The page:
Reduce administrative privileges so that only the employees that really need access have it. Reducing access can reduce phishing attacks that exploit human error. Common phishing attacks include:

  • Tricking an admin user into opening a malicious file
  • Cracking an admin-level user password to access a target machine

5.  Secure Configurations for Hardware and Software on Mobile Devices, Laptops, Workstations and Servers

Operating systems and apps are usually configured with ease of deployment as a priority. Not security. Because of this, hackers can easily exploit default settings such as passwords, open ports and outdated protocols. Configuring robust settings requires the analysis of hundreds (if not thousands) of options.

Once you have your best configurations set up, you need to continually monitored and managed:

  • Establish, implement and actively manage the security configuration of mobile devices, laptops, servers and workstations
  • Maintain documented security configuration standards for all authorised operating systems and software
  • Perform all remote administration of systems of encrypted channels using multi-factor authentication
  • Use an automated monitoring system to verify all security configuration elements and alert your team to vulnerabilities

6.  Maintenance, Monitoring and Analysis of Audit Logs

Collect, manage and analyse your event logs to detect anomalous activities and investigate all security incidents.

Without continuous logging and analysis, you allow attackers to hide their location and activities in your network. Even if you become aware of which systems have been compromised, without accurate monitoring, you’ll have no way of knowing what damage has already been done and what (or who) is still lurking in your network. Ensure your audit logs include the following as a minimum:

  • Dates
  • Timestamps
  • Source addresses
  • Destination addresses

This will help you track down and retrace the steps of each threat you’ve detected against each transaction and packet.

Should I DIY our CIS Controls Management Process?

CIS secuirty controls overview

The CIS Controls are a great foundation for any organisation looking to strengthen their cyber security – and the resource is free to download! But implementation to harden defences against attack vectors you’re likely to encounter, isn’t free. Even with the best free resources, most organisations find it a tall order keeping pace with the latest security threats, as well as managing people, process and associated technologies.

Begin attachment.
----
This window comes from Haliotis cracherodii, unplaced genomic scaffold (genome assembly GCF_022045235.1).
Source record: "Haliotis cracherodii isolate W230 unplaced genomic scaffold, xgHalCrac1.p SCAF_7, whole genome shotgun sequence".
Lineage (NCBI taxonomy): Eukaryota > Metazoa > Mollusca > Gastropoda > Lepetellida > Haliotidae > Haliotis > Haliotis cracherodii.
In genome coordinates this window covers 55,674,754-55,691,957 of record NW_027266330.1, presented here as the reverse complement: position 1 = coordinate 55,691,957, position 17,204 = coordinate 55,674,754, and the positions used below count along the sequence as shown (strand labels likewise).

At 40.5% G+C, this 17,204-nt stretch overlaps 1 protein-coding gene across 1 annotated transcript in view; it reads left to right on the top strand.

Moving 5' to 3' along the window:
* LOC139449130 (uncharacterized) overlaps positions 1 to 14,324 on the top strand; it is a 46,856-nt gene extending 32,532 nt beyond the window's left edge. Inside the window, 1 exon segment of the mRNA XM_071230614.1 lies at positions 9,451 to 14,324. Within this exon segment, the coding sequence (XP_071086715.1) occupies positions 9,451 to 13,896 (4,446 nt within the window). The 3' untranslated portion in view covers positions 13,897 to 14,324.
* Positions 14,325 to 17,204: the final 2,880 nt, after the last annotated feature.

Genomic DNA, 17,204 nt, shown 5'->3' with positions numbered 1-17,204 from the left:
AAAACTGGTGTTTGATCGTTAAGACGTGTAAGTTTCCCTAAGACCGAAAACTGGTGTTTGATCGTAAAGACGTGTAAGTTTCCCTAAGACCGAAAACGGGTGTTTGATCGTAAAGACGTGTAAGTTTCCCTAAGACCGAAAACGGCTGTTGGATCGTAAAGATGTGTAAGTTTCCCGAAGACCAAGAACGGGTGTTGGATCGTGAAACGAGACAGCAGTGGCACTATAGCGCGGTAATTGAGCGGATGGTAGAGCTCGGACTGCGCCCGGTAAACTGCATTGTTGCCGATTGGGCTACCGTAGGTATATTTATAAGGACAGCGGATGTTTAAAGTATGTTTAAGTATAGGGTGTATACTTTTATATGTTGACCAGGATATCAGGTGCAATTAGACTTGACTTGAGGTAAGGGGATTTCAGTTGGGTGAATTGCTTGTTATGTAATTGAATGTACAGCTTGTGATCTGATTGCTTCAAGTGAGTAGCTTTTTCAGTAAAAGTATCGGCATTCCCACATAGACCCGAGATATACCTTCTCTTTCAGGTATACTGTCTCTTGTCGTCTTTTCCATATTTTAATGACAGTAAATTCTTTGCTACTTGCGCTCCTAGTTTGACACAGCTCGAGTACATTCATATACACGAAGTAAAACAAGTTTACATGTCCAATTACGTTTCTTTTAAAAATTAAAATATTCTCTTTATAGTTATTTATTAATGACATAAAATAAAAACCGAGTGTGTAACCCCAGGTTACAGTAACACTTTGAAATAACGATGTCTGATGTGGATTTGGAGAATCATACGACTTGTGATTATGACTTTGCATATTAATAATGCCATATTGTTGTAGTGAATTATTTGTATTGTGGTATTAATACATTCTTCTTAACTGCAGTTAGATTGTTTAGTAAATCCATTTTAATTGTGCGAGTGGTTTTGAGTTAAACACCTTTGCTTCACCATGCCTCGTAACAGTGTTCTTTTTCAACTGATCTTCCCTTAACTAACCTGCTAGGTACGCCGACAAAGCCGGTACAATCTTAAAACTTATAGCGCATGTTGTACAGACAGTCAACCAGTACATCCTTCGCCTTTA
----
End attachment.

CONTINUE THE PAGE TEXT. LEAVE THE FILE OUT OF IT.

›› The importance of an on-going Cyber Security programme

Often, a more cost-effective route is to seek external help from security experts rather than hiring, training and retaining your own 24-7 cyber security team.

Whether fully outsourced, or working in partnership with internal teams, an outsourced Security Operations Centre will help you to quickly scale your security, keep pace with ever-changing threats – and ultimately make a real difference to your cyber security posture.

In the next two CIS articles, we dig a little deeper to help you implement as much as you can in-house and figure out whether you’d be better off with any areas being outsourced.

Further articles in the series:

Related Articles:

Comtact's UK Security Operation Centre (SOC)

About Comtact Ltd.

Comtact Ltd. is a government-approved Cyber Security and IT Managed Service Provider, supporting clients 24/7 from our ISO27001-accredited UK Security Operations Centre (SOC).

Located at the heart of a high security, controlled-access Tier 3 data centre, Comtact’s state-of-the-art UK Cyber Defence Centre (SOC) targets, hunts & disrupts hacker behaviour, as part of a multi-layered security defence, to help secure some of the UK’s leading organisations.